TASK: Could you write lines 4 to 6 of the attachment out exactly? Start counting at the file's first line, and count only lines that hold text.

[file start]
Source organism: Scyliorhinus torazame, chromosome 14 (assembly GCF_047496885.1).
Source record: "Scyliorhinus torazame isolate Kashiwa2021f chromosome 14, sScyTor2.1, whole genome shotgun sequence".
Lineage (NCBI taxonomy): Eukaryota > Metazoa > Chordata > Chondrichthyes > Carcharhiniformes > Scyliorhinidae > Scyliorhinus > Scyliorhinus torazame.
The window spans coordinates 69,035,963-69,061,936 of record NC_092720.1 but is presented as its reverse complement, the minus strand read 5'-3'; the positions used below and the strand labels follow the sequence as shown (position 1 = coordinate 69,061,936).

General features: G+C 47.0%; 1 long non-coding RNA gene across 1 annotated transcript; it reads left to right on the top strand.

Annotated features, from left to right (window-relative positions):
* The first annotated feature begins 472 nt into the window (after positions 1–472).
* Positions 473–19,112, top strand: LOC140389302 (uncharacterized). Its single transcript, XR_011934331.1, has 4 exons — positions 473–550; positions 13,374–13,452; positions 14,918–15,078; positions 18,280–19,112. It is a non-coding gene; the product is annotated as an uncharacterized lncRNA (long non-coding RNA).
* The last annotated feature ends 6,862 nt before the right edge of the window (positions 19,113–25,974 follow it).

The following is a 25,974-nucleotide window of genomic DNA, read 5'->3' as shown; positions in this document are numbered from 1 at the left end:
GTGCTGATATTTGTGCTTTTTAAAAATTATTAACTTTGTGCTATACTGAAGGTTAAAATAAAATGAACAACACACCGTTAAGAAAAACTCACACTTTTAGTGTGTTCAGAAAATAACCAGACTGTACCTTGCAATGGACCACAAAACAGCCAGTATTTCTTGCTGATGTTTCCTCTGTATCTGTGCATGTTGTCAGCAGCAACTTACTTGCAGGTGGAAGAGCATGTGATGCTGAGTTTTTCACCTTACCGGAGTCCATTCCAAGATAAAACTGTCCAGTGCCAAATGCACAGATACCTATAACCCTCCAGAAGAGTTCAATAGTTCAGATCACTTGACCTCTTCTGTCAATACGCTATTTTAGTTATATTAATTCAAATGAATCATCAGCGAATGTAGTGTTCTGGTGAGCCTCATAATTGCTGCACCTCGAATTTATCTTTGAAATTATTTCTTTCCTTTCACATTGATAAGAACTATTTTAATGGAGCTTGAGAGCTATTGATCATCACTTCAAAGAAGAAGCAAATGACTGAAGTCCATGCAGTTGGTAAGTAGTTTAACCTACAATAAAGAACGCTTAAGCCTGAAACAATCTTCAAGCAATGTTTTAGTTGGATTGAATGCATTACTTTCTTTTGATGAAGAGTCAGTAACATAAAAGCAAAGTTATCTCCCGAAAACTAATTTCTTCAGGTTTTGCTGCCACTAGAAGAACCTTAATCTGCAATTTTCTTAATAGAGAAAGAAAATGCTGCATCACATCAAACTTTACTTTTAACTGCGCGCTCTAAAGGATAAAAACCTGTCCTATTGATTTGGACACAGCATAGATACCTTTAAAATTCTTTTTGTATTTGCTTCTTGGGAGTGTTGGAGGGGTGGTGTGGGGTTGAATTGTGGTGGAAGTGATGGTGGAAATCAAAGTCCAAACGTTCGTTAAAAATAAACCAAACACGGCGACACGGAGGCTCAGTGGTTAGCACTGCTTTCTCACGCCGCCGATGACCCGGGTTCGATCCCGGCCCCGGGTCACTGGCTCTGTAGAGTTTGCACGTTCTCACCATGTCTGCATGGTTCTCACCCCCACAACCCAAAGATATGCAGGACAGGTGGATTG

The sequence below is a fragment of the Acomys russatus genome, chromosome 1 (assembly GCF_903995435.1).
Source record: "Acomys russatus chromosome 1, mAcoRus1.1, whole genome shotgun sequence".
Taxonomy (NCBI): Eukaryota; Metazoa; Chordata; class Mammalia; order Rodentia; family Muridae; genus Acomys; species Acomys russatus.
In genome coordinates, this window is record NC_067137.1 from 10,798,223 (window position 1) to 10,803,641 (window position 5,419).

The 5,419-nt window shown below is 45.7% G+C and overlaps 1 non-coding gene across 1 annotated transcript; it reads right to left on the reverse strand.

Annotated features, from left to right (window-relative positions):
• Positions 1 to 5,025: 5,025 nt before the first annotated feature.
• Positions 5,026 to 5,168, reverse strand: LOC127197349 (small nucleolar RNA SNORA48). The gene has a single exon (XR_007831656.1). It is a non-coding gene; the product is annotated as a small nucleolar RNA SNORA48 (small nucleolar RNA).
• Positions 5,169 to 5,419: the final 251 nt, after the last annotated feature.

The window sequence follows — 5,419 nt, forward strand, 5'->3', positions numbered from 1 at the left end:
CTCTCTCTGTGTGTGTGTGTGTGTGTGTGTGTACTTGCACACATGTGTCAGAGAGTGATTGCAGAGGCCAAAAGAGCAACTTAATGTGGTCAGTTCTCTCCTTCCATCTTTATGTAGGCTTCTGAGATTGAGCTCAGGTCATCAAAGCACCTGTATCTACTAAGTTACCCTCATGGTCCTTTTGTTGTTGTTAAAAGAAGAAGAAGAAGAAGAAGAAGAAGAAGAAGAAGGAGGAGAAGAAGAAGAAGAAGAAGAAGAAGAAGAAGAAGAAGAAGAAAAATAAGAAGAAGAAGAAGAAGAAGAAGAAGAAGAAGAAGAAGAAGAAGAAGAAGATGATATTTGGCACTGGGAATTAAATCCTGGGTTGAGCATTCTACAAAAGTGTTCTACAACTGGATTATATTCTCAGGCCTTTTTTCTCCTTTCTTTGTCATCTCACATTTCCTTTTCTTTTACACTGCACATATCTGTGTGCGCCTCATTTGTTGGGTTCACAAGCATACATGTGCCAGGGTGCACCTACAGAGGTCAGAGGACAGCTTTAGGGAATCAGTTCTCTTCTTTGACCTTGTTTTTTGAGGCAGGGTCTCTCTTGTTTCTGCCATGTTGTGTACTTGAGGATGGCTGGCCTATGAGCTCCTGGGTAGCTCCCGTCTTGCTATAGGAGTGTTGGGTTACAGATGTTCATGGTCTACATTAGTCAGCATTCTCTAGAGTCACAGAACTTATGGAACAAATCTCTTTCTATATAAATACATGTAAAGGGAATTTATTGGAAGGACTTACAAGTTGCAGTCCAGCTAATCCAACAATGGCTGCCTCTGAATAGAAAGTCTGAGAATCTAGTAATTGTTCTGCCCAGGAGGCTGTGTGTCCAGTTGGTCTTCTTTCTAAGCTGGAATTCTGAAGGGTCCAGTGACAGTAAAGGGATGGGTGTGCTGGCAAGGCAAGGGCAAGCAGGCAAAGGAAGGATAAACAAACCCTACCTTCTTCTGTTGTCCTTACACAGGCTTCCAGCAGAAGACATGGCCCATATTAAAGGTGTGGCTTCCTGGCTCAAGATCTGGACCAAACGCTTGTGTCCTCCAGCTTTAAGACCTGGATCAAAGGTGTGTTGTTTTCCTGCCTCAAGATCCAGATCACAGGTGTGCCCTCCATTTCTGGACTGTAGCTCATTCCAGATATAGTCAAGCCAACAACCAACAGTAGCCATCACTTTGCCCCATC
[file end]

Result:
The window spans coordinates 69,035,963-69,061,936 of record NC_092720.1 but is presented as its reverse complement, the minus strand read 5'-3'; the positions used below and the strand labels follow the sequence as shown (position 1 = coordinate 69,061,936).

General features: G+C 47.0%; 1 long non-coding RNA gene across 1 annotated transcript; it reads left to right on the top strand.

Annotated features, from left to right (window-relative positions):